If you are starting to feel the chilly fall weather, take heart. David Letterman told his studio audience that it was far chillier in his home.
"I would give anything to be hiking on the Appalachian Trail," he joked, in a reference to S.C. governor Mark Sanford whose dramatic extramarital affair had been a previous prime target for Letterman.
Letterman continued to use his late night talk show as a platform to discuss how he "has his work cut out for him" in dealing with the fallout from his on-air confession that he was the alleged victim of extortion.
He also made nods to his past bashing of Bill Clinton and Eliot Spitzer by beginning a joke and trailing off before the punchline.
The audience seemed largely sympathetic, laughing and applauding as he made jokes about how he spent his weekend, "raking his hatemail."
Joe Halderman, 51, an Emmy-award-winning producer for CBS News' "48 Hours," has pleaded not guilty after he was charged last week with trying to blackmail Letterman for $2 million. Halderman allegedly claimed he had evidence of the talk show host's sexual affairs with staff members.
According to a source close to Letterman, the relationships Halderman was allegedly going to reveal occurred before Letterman's March 2009 marriage to Regina Lasko, with whom he has a son, Harry Joseph Letterman.
During Monday's taping of "Late Show," Letterman, 62, apologized for the unwanted attention that has bombarded his staff.
"I'm terribly sorry that I put the staff in that position," he told the studio audience. "The staff here has been wonderfully supportive to me, not just through this furor, but through all the years that we've been on television and especially all the years here at CBS, so, again, my thanks to the staff for, once again, putting up with something stupid I've gotten myself involved in."
He also talked about how the scandal has affected his relationship with Lasko.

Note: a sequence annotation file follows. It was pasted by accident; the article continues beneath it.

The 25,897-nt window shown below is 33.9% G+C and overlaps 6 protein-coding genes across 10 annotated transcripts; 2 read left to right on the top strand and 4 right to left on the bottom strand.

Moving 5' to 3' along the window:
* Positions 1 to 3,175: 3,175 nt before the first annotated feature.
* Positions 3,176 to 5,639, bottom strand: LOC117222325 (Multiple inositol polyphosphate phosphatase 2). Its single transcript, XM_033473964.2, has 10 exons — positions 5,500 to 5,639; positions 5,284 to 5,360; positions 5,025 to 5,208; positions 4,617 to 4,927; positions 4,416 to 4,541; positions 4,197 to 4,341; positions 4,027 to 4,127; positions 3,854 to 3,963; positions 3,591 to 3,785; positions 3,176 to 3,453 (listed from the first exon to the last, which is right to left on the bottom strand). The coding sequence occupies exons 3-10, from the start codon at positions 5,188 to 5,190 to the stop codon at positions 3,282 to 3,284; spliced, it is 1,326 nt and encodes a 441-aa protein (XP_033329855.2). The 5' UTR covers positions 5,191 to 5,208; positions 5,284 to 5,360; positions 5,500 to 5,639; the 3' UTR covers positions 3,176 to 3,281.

"She has been horribly hurt by my behavior, and when something happens like that, if you hurt a person and it's your responsibility, you try to fix it," he said. And at that point, there's only two things that can happen: either you're going to make some progress and get it fixed, or you're going to fall short and perhaps not get it fixed.
By and large, members of his studio audience were rooting for Letterman. Sort of.
One woman said that while she was "impressed" with the way Letterman was handling the growing scandal and embarrassment, she wasn't handing him any pity points.
"I have sympathy for his wife. You know he's an adult, he made the choice, he put his family in jeopardy. He's got a young son out there, so it's got to be bad," said Hattie Lefkowitz. "But…do I feel sorry for him? No!"
Who is Joe Halderman
Halderman's lawyer, Gerald Shargel, told "Good Morning America" today that Letterman's on-air confession was hardly the final word on the matter.
"Joe Halderman was at CBS for 27 years. Here's a guy who was an investigative journalist for so many years," Shargel said. "To say he was trapped in an extortion plot was kind of preposterous."
Halderman's attorney said that the late-night comedian's talk-show confession did not tell the whole story.
"I'm here to say, 'Not so fast," Shargel said. "I look forward to cross-examining David Letterman, because I don't think the full story is before the public. There's much more to this story." Freed on $200,000 bail, Halderman faces up to 15 years in state prison if convicted.
Letterman's On-Air Confession
Last week, Letterman revealed to the studio audience that he'd received a package three weeks ago containing a threat to reveal those indiscretions if he didn't pay up.
In a press conference last week before Halderman's arraignment, Manhattan District Attorney Robert Morgenthau said Halderman demanded to be paid $2 million in an initial meeting with Letterman Sept. 9, when Halderman allegedly waited outside Letterman's New York City apartment.
Halderman had threatened to reveal "personal and private information" if Letterman did not accede to his demand to purchase a one-page screenplay he presented at the initial meeting, said Morgenthau.
The district attorney said the screenplay described a scenario in which Letterman's world would "collapse all around him" and would lead to a "ruined reputation."
Three subsequent meetings between Letterman and Halderman were recorded by Letterman's attorney, Morgenthau said.
Shargel told "Good Morning America" that he had not yet had a chance to hear the tapes that prosecutors say prove his client tried to extort Letterman, nor read the transcripts.
And while Shargel admitted that Halderman did attempt to cash Letterman's phony $2 million check, "the surrounding circumstances are what's relevant," Shargel said.
ABC News' Eileen Murphy, Michael James, Lindsay Goldwert, Brandon Bodow and Richard Esposito contributed to this report.